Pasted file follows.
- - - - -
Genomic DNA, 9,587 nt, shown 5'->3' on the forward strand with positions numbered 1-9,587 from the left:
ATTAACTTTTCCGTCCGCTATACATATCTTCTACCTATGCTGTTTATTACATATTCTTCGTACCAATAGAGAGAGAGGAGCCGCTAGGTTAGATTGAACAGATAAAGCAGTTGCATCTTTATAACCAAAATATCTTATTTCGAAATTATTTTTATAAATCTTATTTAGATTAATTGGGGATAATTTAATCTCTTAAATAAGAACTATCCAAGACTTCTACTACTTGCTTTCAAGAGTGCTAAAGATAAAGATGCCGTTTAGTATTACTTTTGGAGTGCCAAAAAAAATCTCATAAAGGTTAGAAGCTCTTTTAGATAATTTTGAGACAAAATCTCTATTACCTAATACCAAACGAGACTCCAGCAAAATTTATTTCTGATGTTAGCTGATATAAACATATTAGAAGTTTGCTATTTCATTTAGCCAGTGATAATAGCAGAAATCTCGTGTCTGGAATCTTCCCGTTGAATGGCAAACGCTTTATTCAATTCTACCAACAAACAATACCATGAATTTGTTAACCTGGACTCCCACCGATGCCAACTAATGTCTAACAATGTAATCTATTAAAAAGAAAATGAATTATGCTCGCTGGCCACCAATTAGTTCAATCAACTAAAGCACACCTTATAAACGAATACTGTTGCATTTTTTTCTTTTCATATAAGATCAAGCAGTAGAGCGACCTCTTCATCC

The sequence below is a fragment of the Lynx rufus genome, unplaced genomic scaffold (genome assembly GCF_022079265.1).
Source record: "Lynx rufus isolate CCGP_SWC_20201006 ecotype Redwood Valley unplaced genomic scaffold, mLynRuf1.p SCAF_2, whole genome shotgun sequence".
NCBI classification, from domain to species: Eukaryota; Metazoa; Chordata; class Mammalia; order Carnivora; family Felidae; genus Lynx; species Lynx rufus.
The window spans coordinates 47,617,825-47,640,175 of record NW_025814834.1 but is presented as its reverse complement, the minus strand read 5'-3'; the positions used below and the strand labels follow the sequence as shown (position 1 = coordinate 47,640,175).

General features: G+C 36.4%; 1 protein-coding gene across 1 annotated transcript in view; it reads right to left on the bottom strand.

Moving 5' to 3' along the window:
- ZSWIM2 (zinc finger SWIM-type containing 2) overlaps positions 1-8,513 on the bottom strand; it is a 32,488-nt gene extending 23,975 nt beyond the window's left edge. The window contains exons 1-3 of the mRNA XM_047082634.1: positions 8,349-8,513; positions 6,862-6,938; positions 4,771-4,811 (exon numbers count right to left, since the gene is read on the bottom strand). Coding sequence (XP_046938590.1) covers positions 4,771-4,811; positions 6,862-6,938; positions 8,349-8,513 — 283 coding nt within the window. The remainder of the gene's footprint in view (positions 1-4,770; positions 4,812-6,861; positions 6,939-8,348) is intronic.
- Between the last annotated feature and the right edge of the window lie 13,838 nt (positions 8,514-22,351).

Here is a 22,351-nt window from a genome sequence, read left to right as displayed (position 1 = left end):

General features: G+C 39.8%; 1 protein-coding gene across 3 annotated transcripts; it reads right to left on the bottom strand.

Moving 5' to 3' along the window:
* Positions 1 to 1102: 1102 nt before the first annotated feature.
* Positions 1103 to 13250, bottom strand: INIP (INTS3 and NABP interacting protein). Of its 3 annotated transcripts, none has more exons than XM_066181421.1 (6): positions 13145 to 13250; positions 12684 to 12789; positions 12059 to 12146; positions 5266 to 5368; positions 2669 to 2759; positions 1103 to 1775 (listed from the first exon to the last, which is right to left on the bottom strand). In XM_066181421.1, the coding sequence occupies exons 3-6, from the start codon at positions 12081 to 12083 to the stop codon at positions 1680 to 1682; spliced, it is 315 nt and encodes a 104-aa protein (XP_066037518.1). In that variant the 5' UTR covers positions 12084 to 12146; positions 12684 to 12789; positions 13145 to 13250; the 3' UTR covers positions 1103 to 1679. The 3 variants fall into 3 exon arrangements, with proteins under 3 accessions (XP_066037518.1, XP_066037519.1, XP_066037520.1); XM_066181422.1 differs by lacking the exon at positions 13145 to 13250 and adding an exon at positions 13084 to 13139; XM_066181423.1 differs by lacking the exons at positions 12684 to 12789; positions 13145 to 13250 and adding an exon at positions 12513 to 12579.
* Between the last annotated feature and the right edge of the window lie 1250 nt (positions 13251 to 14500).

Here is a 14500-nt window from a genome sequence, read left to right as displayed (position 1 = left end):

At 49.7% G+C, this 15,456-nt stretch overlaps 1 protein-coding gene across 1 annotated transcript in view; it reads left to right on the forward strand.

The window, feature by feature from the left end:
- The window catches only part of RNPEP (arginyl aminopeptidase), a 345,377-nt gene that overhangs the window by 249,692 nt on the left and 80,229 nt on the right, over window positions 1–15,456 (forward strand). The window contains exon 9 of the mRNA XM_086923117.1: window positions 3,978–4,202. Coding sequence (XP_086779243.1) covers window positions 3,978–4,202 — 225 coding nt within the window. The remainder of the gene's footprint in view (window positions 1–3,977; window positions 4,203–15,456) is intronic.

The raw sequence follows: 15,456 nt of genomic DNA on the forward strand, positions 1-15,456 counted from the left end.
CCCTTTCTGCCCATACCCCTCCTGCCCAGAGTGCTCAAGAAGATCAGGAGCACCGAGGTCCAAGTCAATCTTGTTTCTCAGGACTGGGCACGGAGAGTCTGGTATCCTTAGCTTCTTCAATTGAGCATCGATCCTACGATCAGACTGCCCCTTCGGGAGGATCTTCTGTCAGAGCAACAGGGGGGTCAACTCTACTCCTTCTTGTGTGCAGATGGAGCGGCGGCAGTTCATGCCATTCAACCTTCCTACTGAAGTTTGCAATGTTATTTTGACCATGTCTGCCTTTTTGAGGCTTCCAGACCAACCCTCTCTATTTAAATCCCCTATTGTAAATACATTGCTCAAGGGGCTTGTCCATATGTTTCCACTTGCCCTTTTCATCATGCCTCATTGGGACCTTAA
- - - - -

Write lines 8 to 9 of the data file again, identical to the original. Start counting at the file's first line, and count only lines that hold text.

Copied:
Moving 5' to 3' along the window:
- ZSWIM2 (zinc finger SWIM-type containing 2) overlaps positions 1-8,513 on the bottom strand; it is a 32,488-nt gene extending 23,975 nt beyond the window's left edge. The window contains exons 1-3 of the mRNA XM_047082634.1: positions 8,349-8,513; positions 6,862-6,938; positions 4,771-4,811 (exon numbers count right to left, since the gene is read on the bottom strand). Coding sequence (XP_046938590.1) covers positions 4,771-4,811; positions 6,862-6,938; positions 8,349-8,513 — 283 coding nt within the window. The remainder of the gene's footprint in view (positions 1-4,770; positions 4,812-6,861; positions 6,939-8,348) is intronic.